Performers taking part included Katherine Jenkins (soprano), the Fron Male Voice Choir, Joshua Bell (violin), Sting, Edin Karamazov (lute), All Angels, Juan Diego Florez (tenor), Lang Lang (piano), Natasha Marsh (soprano), Alfie Boe (tenor), Natalie Clein (cello) and Vernon Handley
The London Chamber Orchestra
Hosted by Fern Britton, with guest presenters Douglas Henshall, Sarah Brightman, Katie Derham, Aled Jones, Trudi Styler, David Mellor, Nigel Havers, Simon Bates, Anthony Payne and HRH The Duchess of Cornwall
Reviewed by: Michael Darvell
Reviewed: 3 May, 2007
Venue: Royal Albert Hall, London
In the great scheme of things there is classical music and then there are the Classical BRITS. These annual awards are presented by BPI, the British Phonograph Industry whose work also includes The BRIT Trust, funded by the music industry. Its avowed aim is to give young people the chance to express their musical creativity regardless of race, class, sex or ability. The work includes the BRIT School in Croydon, the only non-fee paying performing arts school in the UK, and Nordhoff-Robbins Music Therapy. The one good thing about the Classical BRITS is that the profits go to the BRIT Trust. This year’s awards, the eighth, sponsored by National Savings & Investments, took place on Thursday 3 May at the Royal Albert Hall, London, with broadcasts scheduled for ITV1 on May 13 and 20.
There were nine awards in total, for Singer, Instrumentalist, Classical Recording, Contemporary Composer, Soundtrack Composer, Young British Classical Performer, Critics’ Award, Album of the Year, and Lifetime Achievement Award. The nominations included a wide range of performers and composers, from Mexican tenor Rolando Villazon to British violinist Ruth Palmer, from conductors Sir Simon Rattle and Sir Colin Davis to composers John Adams and John Williams. The NS&I Album of the Year was chosen from a list of the top ten best-selling ‘classical’ albums, with the winner being voted for by Classic FM listeners and Classic FM Magazine readers. The list offered choral groups All Angels, Libera and the Fron Male Voice Choir, singers Alfie Boe, Bryn Terfel, Katherine Jenkins and Sting, violinist Nicola Benedetti, period vocal ensemble The Sixteen, and Paul McCartney’s new choral work “Ecce Cor Meum”. Veteran conductor, Dr Vernon Handley, a great champion of British music, received this year’s Lifetime Achievement Award, presented by HRH The Duchess of Cornwall. Fern Britton hosted the evening with guest presenters giving the awards.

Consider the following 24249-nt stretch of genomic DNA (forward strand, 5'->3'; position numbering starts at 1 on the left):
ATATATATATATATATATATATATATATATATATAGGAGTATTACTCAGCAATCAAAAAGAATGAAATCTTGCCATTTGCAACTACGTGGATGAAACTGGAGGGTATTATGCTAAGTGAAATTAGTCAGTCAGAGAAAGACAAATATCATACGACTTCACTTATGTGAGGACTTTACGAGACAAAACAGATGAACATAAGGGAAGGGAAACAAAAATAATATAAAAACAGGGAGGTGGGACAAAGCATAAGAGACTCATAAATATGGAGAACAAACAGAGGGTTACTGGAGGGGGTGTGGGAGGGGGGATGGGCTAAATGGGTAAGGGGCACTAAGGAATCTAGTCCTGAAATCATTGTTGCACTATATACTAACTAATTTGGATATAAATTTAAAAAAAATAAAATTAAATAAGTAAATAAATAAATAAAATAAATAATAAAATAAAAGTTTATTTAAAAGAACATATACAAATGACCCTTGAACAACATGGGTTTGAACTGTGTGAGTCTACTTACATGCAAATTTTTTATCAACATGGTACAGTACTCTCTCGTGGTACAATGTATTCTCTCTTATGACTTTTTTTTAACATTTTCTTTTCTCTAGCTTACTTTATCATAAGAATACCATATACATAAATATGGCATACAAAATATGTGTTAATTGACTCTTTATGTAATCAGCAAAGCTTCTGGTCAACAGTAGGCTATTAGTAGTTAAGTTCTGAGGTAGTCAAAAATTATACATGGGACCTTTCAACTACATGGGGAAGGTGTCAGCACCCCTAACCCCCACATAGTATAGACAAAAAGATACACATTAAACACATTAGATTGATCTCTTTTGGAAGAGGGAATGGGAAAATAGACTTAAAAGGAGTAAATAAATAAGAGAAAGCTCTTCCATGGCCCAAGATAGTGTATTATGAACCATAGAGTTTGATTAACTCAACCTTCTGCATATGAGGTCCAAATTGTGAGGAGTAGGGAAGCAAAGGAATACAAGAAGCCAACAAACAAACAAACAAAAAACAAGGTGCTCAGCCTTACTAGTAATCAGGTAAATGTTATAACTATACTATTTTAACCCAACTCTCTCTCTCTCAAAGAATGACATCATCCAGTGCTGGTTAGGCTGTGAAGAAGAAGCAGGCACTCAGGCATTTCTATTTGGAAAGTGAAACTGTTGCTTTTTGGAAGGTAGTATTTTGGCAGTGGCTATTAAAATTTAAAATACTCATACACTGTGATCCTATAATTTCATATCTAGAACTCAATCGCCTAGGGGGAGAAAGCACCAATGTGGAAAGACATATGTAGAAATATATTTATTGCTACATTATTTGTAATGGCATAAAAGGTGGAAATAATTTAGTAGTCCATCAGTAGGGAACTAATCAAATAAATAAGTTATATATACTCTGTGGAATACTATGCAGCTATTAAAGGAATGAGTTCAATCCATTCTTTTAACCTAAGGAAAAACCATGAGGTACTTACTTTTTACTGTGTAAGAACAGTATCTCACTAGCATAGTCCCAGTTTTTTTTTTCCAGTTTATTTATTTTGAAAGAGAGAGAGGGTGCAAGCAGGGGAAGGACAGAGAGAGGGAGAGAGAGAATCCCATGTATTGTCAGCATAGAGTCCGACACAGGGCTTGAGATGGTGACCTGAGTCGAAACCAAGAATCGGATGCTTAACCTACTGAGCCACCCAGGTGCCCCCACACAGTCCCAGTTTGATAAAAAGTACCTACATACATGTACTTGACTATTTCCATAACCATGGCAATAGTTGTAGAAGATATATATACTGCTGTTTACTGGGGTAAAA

Among the artists attending and performing were Sting and Bosnian lutenist Edin Karamazov, soprano Natasha Marsh, tenor Alfie Boe, cellist Natalie Clein, Chinese pianist Lang Lang, American violinist Joshua Bell, Peruvian tenor Juan Diego Florez, Welsh mezzo Katherine Jenkins, the Fron Male Voice Choir, and the London Chamber Orchestra conducted by Christopher Warren-Green who, during the evening, paid tribute to Sir Edward Elgar to mark the 150th anniversary of the composer’s birth.
Although there were some exceptional albums in the running for the Classical BRIT Awards, some crossover items or the pop end of the market were also included. I don’t consider that the vocal groups Libera and All Angels are at all classical, whatever listeners to Classic FM might think. They may be among the top-selling albums but they only perform arrangements of ‘classical’ music in a pop style. And that’s the trouble with the Classical BRITS: they are aimed at the sound-bite generation that listens to Classic FM and, increasingly, the dumbed-down areas of BBC Radio 3 who don’t want to hear a complete symphony or a concerto but just the big tunes, something they can remember and hum to themselves later. Of course, with proceeds going to the BRITS charities, a popular programme has to be chosen to appeal to the widest audience, in order to fill the Royal Albert Hall. In fact it does a disservice to the music.